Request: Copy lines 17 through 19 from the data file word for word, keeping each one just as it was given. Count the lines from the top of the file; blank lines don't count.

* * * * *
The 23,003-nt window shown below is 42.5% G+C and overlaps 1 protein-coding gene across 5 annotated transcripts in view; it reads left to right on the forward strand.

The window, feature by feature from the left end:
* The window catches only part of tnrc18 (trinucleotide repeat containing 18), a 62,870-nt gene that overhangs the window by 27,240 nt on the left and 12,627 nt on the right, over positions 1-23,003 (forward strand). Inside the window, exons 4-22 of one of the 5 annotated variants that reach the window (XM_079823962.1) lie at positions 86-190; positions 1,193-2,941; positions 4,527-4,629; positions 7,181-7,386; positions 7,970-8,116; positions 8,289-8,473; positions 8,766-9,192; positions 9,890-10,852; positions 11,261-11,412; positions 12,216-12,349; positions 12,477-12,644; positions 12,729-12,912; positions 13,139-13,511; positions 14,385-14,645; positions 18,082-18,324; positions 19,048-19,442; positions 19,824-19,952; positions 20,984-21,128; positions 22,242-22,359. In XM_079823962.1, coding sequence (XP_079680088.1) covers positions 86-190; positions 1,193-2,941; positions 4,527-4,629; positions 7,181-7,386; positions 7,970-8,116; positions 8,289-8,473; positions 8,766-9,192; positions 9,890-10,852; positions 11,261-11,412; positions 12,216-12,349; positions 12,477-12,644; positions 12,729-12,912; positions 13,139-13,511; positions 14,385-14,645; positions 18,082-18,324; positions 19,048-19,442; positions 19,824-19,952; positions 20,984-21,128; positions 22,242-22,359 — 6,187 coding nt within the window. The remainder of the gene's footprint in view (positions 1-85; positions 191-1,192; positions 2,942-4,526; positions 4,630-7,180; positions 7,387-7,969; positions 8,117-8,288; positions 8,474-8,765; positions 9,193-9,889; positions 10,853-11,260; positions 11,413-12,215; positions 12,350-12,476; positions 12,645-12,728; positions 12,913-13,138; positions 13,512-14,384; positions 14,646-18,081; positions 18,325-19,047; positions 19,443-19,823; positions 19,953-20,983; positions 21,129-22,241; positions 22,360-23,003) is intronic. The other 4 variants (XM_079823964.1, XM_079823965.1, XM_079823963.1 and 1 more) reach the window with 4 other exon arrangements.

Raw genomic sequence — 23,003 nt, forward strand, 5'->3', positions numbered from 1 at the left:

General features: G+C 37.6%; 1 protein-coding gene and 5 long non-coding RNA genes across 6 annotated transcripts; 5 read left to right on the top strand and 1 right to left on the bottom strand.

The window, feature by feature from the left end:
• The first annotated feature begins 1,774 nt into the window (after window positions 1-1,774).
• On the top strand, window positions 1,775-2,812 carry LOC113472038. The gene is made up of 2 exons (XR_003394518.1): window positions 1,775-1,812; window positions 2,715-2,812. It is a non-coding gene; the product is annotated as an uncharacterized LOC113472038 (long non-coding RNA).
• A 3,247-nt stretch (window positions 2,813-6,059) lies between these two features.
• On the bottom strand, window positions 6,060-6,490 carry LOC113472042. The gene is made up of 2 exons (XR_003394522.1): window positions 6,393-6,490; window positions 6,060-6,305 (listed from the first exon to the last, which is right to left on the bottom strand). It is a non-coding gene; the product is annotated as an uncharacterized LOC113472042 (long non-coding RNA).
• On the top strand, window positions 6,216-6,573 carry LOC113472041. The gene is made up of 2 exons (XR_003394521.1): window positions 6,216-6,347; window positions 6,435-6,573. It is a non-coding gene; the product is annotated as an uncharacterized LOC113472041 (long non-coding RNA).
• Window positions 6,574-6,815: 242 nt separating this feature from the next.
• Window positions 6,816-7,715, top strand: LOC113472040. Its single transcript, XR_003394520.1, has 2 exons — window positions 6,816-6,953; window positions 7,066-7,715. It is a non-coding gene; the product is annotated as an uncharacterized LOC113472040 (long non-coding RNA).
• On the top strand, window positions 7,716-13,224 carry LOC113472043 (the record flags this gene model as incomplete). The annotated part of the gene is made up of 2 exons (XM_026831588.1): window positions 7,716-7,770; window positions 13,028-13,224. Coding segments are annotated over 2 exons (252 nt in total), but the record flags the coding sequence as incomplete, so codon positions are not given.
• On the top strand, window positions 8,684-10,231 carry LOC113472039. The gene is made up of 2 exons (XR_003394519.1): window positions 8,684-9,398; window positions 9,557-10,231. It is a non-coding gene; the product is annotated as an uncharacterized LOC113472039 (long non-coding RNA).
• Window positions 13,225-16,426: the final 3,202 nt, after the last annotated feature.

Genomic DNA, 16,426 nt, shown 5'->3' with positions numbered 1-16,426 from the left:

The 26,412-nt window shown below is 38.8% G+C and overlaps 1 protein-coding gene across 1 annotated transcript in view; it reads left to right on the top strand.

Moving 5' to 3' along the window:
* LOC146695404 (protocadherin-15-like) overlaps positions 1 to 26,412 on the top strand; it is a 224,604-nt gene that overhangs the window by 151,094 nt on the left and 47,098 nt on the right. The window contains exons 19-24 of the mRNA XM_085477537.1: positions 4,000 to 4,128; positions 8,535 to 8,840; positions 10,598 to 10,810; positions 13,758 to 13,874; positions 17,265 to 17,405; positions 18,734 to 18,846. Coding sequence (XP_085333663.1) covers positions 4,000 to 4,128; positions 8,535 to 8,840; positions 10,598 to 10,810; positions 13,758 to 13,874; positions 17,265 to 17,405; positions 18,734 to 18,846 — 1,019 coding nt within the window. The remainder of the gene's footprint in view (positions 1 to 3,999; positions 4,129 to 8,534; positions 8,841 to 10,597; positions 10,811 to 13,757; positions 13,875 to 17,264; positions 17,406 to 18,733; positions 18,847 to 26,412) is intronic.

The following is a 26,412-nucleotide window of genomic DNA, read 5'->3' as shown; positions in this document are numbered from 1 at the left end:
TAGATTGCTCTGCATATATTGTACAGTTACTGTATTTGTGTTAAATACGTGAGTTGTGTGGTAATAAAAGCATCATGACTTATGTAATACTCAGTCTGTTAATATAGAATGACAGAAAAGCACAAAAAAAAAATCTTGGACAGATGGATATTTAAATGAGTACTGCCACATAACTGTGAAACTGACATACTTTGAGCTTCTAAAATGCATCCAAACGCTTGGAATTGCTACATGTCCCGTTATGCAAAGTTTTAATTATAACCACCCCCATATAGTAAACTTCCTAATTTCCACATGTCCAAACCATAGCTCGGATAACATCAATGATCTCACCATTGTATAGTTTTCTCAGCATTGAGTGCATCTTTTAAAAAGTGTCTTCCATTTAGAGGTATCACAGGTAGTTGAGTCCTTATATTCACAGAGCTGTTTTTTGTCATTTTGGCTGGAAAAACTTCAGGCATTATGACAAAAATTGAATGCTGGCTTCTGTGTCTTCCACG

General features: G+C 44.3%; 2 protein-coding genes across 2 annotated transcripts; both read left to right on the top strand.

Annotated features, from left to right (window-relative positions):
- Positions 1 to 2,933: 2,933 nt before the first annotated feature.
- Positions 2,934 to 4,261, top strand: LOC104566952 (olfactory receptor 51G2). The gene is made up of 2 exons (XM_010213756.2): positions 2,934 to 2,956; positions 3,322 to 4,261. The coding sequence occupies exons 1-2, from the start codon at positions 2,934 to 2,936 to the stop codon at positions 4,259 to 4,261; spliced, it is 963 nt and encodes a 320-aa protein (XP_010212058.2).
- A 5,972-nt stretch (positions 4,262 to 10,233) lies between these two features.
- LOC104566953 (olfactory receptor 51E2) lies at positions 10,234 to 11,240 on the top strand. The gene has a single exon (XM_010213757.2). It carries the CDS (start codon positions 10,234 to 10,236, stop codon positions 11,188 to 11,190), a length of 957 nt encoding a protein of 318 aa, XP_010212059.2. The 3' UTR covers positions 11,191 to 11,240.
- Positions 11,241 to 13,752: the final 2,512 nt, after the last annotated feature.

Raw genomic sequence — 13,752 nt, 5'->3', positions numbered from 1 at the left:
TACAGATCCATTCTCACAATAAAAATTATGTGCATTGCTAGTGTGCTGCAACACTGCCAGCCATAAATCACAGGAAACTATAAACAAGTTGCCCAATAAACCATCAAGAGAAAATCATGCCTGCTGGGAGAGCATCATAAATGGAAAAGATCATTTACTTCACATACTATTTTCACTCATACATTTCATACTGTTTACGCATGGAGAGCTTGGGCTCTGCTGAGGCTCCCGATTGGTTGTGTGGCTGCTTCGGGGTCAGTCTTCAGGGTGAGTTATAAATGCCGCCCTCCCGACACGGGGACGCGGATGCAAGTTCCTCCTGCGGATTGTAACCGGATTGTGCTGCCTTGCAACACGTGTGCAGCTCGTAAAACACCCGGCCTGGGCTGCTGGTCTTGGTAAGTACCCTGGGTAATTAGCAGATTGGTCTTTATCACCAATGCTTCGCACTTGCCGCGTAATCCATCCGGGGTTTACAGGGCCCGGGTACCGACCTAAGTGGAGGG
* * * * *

Genomic DNA, 16,426 nt, shown 5'->3' with positions numbered 1-16,426 from the left:

The 26,412-nt window shown below is 38.8% G+C and overlaps 1 protein-coding gene across 1 annotated transcript in view; it reads left to right on the top strand.

Moving 5' to 3' along the window: